Climate Depot’s Rebuttal:

If “global warming” can cause specific storms or extreme weather events to occur, how come “global warming” can’t cause the significant lack of “extreme weather?” NOAA: Number of major tornadoes in 2015 was ‘one of the lowest on record’ – Tornadoes below average for 4th year in a row –

Is “global warming” causing a decrease in “extreme weather” events? A 2015 study found just that. See: New paper finds global warming reduces intense storms & extreme weather – A paper published in Science contradicts the prior belief that global warming, if it resumes, will fuel more intense storms, finding instead that an increase in water vapor and strengthened hydrological cycle will reduce the atmosphere’s ability to perform thermodynamic Work, thus decreasing the formation of intense winds, storms, and hurricanes.

The media is indulging in what extreme weather expert Dr. Roger Pielke Jr. has called “climate porn.” See: Flashback: Apocalyptic ‘climate porn’ is wrong – Prof. Roger Pielke Jr.: Disasters Cost More Than Ever — But Not Because of Climate Change – Pielke Jr.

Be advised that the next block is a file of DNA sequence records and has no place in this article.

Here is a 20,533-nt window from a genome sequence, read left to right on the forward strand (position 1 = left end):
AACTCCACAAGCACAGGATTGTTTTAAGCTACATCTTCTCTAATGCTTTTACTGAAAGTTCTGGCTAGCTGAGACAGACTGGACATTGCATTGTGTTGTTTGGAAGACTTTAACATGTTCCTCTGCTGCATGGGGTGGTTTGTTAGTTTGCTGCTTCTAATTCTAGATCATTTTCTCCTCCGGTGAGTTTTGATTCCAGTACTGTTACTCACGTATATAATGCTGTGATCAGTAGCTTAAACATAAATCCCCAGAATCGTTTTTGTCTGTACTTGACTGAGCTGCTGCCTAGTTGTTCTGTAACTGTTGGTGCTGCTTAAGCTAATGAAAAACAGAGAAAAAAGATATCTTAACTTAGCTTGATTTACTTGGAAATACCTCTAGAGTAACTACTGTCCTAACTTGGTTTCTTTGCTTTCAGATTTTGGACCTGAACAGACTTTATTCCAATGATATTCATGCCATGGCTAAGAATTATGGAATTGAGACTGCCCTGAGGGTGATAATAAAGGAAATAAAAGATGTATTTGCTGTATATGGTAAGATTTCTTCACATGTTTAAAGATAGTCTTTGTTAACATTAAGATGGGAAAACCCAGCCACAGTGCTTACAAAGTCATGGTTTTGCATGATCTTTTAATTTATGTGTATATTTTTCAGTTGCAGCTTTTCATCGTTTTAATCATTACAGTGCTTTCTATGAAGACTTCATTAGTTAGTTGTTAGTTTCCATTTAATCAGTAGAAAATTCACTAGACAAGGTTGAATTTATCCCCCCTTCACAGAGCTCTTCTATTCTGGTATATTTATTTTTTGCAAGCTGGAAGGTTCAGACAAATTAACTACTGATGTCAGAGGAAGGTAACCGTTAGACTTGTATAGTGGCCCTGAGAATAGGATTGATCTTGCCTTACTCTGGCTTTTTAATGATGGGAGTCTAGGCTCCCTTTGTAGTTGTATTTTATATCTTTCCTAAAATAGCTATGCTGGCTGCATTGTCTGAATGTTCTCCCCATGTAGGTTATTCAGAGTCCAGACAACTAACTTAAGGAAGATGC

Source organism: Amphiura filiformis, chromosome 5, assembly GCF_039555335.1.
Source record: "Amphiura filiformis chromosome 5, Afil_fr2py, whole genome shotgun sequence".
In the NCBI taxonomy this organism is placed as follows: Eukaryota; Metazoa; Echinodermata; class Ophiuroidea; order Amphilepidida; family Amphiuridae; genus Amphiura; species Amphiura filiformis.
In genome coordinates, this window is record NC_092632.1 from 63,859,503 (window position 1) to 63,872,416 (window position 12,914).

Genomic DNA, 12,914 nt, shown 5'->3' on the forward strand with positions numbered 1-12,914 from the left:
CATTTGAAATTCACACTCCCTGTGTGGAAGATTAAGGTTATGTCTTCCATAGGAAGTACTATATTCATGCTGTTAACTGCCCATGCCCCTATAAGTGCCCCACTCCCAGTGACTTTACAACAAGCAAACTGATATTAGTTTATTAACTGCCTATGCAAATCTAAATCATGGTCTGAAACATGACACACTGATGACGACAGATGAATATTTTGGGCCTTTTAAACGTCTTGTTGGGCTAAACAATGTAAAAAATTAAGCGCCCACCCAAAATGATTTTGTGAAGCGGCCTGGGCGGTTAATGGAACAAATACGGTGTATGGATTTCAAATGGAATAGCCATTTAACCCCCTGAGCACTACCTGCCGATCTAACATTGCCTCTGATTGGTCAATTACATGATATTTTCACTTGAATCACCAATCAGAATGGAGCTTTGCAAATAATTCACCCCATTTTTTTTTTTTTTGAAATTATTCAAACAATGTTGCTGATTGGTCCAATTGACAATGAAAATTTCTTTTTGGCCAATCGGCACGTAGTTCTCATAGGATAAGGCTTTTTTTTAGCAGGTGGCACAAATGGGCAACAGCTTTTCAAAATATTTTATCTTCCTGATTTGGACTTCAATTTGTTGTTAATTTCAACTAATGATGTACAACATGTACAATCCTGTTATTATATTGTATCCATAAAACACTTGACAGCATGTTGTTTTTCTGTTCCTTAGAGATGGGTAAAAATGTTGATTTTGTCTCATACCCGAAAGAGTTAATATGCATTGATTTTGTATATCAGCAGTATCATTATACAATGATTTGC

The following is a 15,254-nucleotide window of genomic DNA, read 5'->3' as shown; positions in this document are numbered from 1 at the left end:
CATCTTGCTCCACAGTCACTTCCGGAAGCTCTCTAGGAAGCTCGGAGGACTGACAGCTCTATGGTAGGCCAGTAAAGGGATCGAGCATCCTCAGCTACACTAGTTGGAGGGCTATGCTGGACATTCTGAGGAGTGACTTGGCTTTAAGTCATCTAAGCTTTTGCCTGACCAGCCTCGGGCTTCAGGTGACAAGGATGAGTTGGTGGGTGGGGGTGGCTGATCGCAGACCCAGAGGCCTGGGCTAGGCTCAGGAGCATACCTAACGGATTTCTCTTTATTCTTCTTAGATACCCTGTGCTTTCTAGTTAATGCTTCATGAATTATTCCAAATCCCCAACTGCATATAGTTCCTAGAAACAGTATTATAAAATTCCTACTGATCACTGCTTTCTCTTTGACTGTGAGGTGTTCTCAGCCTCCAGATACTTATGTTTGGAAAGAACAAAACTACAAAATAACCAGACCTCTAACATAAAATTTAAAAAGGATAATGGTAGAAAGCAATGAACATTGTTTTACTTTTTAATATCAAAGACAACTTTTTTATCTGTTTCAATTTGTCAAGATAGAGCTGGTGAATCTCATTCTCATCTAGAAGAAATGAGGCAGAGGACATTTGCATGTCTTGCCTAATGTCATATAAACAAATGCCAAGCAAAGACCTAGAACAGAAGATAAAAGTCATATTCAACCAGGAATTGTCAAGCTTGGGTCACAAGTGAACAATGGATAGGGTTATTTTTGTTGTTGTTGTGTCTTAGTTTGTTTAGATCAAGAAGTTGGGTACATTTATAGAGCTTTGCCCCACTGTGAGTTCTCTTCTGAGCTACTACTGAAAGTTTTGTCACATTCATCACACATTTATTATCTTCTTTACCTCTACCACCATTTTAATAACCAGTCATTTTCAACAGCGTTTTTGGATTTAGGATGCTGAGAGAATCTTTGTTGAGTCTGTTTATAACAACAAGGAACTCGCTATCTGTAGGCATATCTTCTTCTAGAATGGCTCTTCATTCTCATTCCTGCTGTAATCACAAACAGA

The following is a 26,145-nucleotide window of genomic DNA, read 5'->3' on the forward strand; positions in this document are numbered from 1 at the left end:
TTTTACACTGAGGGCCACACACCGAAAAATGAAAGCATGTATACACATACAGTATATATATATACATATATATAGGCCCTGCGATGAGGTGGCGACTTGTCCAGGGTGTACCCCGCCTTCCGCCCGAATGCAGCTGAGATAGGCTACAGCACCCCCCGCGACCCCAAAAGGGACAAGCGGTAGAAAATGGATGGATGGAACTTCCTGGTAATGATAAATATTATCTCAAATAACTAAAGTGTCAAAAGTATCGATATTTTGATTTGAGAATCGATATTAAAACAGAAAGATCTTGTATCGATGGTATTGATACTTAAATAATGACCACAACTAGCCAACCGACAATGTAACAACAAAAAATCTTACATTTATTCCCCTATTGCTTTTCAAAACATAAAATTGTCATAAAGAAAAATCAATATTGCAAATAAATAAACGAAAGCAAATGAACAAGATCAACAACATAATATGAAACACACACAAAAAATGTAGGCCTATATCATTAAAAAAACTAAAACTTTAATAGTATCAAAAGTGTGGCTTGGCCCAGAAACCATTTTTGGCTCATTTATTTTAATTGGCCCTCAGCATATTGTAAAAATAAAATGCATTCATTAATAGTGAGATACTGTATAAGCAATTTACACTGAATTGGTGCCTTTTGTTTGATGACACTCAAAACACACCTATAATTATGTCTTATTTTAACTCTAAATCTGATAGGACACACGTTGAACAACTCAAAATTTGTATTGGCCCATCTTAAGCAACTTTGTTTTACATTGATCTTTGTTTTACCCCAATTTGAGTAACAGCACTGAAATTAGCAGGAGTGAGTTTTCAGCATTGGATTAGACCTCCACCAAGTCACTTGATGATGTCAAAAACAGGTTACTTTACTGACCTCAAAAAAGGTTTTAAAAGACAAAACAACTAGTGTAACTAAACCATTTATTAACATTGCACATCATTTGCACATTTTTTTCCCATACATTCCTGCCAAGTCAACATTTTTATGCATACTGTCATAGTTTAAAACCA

Paul Homewood has an excellent analysis of the recent declining trends in “extreme weather.”  

Viahttps://notalotofpeopleknowthat.wordpress.com/2016/03/17/explaining-the-extreme-weather-events-that-did-not-happen/

Explaining The Extreme Weather Events That Did Not Happen

MARCH 17, 2016 

By Paul Homewood

image_thumb67

https://www2.ametsoc.org/ams/index.cfm/publications/bulletin-of-the-american-meteorological-society-bams/explaining-extreme-events-from-a-climate-perspective/